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Put Away Your Smartphone; Your Kids' Health Might Depend On It

A recent study suggests that children who receive "fragmented" attention from their mothers might develop emotional problems in the future.

By Matt Moreno | January 7, 2016

We know children require a lot of attention, but what happens if you don't pay attention to how much attention you're really giving them?

A new study out of the University of California, Irvine says devoting more attention to your smartphones than your children could mean they'll have improper brain development and emotional disorders later in life.

The study, published in the journal Translational Psychiatry, looked at two groups of rats: one group in normal, caged conditions and the other in more chaotic conditions. While maternal care for both groups was similar, the chaotic conditions had mothers displaying unpredictable behavior. (Video via Understanding Animal Research)

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The distracted mother's rodent pups showed little interest in sweet foods or playing with others — two signs of the pups' inability to experience pleasure.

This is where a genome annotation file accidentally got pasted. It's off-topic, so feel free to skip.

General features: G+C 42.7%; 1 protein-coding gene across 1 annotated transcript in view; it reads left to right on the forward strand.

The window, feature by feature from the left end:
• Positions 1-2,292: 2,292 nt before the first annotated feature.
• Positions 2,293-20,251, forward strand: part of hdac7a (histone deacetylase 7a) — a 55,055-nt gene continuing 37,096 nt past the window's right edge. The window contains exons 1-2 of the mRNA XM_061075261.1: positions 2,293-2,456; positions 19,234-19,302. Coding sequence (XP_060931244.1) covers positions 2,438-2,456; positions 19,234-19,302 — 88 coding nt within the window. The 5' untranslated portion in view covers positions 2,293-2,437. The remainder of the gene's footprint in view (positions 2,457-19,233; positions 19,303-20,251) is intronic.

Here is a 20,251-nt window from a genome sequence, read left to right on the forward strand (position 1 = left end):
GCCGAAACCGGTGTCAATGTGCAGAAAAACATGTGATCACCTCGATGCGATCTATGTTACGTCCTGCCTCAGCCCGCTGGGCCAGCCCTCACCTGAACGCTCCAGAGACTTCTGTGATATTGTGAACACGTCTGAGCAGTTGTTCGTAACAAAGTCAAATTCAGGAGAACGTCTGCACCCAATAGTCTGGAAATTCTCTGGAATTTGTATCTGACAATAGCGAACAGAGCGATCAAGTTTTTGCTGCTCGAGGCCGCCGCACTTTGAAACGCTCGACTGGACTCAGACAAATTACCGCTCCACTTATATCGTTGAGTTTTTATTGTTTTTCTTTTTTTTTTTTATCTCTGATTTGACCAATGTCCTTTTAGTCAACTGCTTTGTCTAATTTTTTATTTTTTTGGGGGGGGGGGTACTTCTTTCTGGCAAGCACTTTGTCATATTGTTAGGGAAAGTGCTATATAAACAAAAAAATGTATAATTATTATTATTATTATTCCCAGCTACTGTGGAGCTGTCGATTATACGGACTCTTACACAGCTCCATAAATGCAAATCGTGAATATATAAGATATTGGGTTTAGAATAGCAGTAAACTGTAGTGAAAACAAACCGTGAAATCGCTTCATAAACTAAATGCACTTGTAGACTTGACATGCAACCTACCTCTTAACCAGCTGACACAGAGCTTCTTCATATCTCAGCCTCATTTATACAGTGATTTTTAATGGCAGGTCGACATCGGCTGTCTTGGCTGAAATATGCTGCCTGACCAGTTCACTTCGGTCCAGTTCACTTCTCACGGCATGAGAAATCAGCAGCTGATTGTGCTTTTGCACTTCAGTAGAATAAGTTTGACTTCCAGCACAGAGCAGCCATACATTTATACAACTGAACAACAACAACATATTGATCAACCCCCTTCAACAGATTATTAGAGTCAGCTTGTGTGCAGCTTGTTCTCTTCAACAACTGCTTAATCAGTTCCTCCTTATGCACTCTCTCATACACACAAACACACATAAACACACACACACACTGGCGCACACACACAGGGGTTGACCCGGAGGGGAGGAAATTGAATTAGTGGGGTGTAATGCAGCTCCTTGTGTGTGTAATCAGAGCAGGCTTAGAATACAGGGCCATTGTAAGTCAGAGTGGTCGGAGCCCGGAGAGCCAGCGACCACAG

The researchers suggest in human children neglect might lead to risky behavior, including drugs and alcohol, and can lead to depression later in life.

The mother rats, of course, weren't busy on their cellphones, but the researchers say the study shows, "It is not how much maternal care that influences adolescent behavior but the avoidance of fragmented and unpredictable care that is crucial."

The researchers say it all boils down to the brain's dopamine receptors. The more undivided attention and reliable patterns, the happier your kids will be.

This video includes images from Getty Images and Alan Levine / CC BY 2.0.

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